By all means, property owners wishing to rebuild after a disaster should have their obstacles minimized. The city can streamline the permit process as much as possible in the event of disaster. However, to make it policy that they can rebuild by right in the original footprint of the building would be, in my estimation, foolish in many circumstances. Specifically, if the original footprint of the building is on top of a creek or so near the creek that it is dangerous to build there, then a more careful process for permitting such building would be prudent. It may be possible, with unusually sturdy and erosion resistant techniques to build something viable on top of a creek. However, not all property owners are responsible enough or even competent to determine whether it is safe to build on or near a creek, or employ the appropriate construction strategies required. There are good arguments to be made that principles of hydrology dictate that it’s almost never really safe to build a structure on top of or near a creek. 

Has the city attorney given any opinion on the liability of the city should it permit a building to be constructed over or very near a creek, given known pitfalls and dangers of such construction?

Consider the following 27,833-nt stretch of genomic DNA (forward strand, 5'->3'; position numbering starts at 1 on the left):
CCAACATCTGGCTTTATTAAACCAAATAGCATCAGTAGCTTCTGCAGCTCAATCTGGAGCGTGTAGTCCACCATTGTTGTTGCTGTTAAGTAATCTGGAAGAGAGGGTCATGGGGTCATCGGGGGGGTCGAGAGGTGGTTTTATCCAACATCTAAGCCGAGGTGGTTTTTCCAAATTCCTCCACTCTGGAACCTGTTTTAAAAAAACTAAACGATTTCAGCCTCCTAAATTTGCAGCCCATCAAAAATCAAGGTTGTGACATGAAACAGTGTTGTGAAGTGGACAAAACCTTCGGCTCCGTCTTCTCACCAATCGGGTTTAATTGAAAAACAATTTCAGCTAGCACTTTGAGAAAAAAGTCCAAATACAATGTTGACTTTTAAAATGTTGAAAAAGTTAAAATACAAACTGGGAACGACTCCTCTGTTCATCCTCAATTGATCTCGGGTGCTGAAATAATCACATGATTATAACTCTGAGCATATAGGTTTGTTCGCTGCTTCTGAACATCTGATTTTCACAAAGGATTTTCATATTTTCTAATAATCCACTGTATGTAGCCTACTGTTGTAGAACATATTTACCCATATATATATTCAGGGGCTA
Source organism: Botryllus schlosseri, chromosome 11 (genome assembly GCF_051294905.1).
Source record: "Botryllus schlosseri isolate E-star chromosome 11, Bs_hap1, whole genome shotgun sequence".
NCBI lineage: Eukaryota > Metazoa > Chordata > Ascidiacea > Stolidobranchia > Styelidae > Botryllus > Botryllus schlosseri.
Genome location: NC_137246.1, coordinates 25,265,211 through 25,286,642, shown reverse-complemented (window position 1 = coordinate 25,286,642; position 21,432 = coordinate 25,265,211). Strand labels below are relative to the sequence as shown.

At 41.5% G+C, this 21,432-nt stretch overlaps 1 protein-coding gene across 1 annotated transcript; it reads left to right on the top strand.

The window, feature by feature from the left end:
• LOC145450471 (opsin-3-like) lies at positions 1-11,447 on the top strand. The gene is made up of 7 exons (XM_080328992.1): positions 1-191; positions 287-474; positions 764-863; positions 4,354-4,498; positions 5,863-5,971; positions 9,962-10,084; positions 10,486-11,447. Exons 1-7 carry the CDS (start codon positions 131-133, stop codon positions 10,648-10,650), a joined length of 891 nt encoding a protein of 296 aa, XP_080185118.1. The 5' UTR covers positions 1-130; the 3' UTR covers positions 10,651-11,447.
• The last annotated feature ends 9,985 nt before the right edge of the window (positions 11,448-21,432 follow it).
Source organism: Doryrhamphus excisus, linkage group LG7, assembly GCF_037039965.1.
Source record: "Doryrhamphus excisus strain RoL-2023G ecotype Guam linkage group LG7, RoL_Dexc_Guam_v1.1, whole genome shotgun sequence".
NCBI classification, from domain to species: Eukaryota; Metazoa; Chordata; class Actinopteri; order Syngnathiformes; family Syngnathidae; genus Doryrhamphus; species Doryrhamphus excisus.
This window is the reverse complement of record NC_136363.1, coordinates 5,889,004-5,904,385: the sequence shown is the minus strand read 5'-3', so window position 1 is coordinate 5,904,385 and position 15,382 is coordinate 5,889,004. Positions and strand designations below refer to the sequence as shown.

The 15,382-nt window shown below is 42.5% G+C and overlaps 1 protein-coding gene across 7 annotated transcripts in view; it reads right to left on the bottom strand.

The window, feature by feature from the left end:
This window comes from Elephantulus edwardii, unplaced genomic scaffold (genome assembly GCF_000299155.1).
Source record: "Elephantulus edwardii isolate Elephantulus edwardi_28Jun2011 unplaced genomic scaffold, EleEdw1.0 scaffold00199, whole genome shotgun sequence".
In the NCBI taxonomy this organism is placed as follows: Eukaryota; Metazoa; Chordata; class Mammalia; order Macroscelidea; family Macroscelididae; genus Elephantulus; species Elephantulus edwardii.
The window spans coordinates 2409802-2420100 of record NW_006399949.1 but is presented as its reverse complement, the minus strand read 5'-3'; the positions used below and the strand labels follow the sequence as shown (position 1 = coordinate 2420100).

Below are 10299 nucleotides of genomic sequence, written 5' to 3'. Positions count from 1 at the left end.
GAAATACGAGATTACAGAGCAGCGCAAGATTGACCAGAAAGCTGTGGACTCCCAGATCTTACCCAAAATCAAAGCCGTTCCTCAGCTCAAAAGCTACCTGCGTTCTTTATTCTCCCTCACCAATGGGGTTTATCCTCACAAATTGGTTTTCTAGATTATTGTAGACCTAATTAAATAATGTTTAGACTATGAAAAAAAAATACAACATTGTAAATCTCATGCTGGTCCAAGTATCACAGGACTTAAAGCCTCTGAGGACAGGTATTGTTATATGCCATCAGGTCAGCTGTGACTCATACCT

I urge the mayor and City Council to err on the side of cautiousness when it comes to property owner and tenants’ safety and financial risk of both property owner and city. 

Consider this situation: Earthquake disaster causes culvert failure and destruction of a home that was built on top of the culvert. What would be best course of action be in the aftermath? Take the opportunity to daylight the creek and rebuild a home at a safe distance from the creek? Rebuild by right in the original footprint of the home? Who is responsible for paying for the rebuilding of the culvert? Who pays for daylighting the creek? Which is more costly: maintaining a culvert system or maintaining open creeks? 

• Many advocates of the rebuild-by-right concept also insist that all the citizens of Berkeley should be responsible for cost of maintaining the culverts on private property. 

• The city cannot foot the bill for daylighting creeks, but it can create an environment in which federal or state funds for watershed improvement projects can be acquired for use in Berkeley creek restoration efforts. 

Alan Gould 




Editors, Daily Planet: 

I attended last Thursday’s BRT forum put on by the Willard Neighborhood Association, and I read Rob Wrenn’s recent commentary piece.